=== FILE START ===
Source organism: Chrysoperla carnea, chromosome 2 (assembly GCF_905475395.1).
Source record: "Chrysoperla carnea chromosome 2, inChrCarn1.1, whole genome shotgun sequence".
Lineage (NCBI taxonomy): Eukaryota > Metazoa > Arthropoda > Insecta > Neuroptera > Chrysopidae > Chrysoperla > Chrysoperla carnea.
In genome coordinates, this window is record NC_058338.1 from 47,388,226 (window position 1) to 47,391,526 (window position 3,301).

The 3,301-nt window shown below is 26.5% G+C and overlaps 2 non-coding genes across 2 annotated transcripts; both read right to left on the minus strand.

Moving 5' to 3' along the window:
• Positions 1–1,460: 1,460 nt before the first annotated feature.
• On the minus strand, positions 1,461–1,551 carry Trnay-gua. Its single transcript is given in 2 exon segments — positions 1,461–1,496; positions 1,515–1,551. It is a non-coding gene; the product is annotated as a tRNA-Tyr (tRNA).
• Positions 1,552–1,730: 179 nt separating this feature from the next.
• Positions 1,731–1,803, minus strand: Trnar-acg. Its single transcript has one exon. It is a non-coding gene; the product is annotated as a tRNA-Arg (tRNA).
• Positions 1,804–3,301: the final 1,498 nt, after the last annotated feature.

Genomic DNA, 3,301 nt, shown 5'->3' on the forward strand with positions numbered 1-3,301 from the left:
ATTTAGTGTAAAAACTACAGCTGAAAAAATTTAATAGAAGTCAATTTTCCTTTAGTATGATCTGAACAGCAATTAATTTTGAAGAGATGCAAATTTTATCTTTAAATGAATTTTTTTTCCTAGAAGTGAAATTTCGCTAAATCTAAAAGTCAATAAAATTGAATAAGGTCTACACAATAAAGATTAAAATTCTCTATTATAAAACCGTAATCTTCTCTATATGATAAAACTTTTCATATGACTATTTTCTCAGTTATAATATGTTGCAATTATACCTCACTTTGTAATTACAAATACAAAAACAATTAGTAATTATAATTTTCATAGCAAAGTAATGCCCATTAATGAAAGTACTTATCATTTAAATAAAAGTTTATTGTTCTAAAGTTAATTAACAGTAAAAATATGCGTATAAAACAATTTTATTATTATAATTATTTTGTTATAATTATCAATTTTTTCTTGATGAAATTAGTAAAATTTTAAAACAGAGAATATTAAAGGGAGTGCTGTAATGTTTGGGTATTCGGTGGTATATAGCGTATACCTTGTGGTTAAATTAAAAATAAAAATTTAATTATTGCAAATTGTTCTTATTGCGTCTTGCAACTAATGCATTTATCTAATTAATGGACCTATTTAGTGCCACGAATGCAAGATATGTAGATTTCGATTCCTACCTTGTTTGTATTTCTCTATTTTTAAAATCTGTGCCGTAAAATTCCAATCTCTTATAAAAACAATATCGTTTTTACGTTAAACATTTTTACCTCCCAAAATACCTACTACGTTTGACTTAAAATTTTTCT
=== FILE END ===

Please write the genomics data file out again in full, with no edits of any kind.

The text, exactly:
Source organism: Chrysoperla carnea, chromosome 2 (assembly GCF_905475395.1).
Source record: "Chrysoperla carnea chromosome 2, inChrCarn1.1, whole genome shotgun sequence".
Lineage (NCBI taxonomy): Eukaryota > Metazoa > Arthropoda > Insecta > Neuroptera > Chrysopidae > Chrysoperla > Chrysoperla carnea.
In genome coordinates, this window is record NC_058338.1 from 47,388,226 (window position 1) to 47,391,526 (window position 3,301).

The 3,301-nt window shown below is 26.5% G+C and overlaps 2 non-coding genes across 2 annotated transcripts; both read right to left on the minus strand.

Moving 5' to 3' along the window:
• Positions 1–1,460: 1,460 nt before the first annotated feature.
• On the minus strand, positions 1,461–1,551 carry Trnay-gua. Its single transcript is given in 2 exon segments — positions 1,461–1,496; positions 1,515–1,551. It is a non-coding gene; the product is annotated as a tRNA-Tyr (tRNA).
• Positions 1,552–1,730: 179 nt separating this feature from the next.
• Positions 1,731–1,803, minus strand: Trnar-acg. Its single transcript has one exon. It is a non-coding gene; the product is annotated as a tRNA-Arg (tRNA).
• Positions 1,804–3,301: the final 1,498 nt, after the last annotated feature.

Genomic DNA, 3,301 nt, shown 5'->3' on the forward strand with positions numbered 1-3,301 from the left:
ATTTAGTGTAAAAACTACAGCTGAAAAAATTTAATAGAAGTCAATTTTCCTTTAGTATGATCTGAACAGCAATTAATTTTGAAGAGATGCAAATTTTATCTTTAAATGAATTTTTTTTCCTAGAAGTGAAATTTCGCTAAATCTAAAAGTCAATAAAATTGAATAAGGTCTACACAATAAAGATTAAAATTCTCTATTATAAAACCGTAATCTTCTCTATATGATAAAACTTTTCATATGACTATTTTCTCAGTTATAATATGTTGCAATTATACCTCACTTTGTAATTACAAATACAAAAACAATTAGTAATTATAATTTTCATAGCAAAGTAATGCCCATTAATGAAAGTACTTATCATTTAAATAAAAGTTTATTGTTCTAAAGTTAATTAACAGTAAAAATATGCGTATAAAACAATTTTATTATTATAATTATTTTGTTATAATTATCAATTTTTTCTTGATGAAATTAGTAAAATTTTAAAACAGAGAATATTAAAGGGAGTGCTGTAATGTTTGGGTATTCGGTGGTATATAGCGTATACCTTGTGGTTAAATTAAAAATAAAAATTTAATTATTGCAAATTGTTCTTATTGCGTCTTGCAACTAATGCATTTATCTAATTAATGGACCTATTTAGTGCCACGAATGCAAGATATGTAGATTTCGATTCCTACCTTGTTTGTATTTCTCTATTTTTAAAATCTGTGCCGTAAAATTCCAATCTCTTATAAAAACAATATCGTTTTTACGTTAAACATTTTTACCTCCCAAAATACCTACTACGTTTGACTTAAAATTTTTCT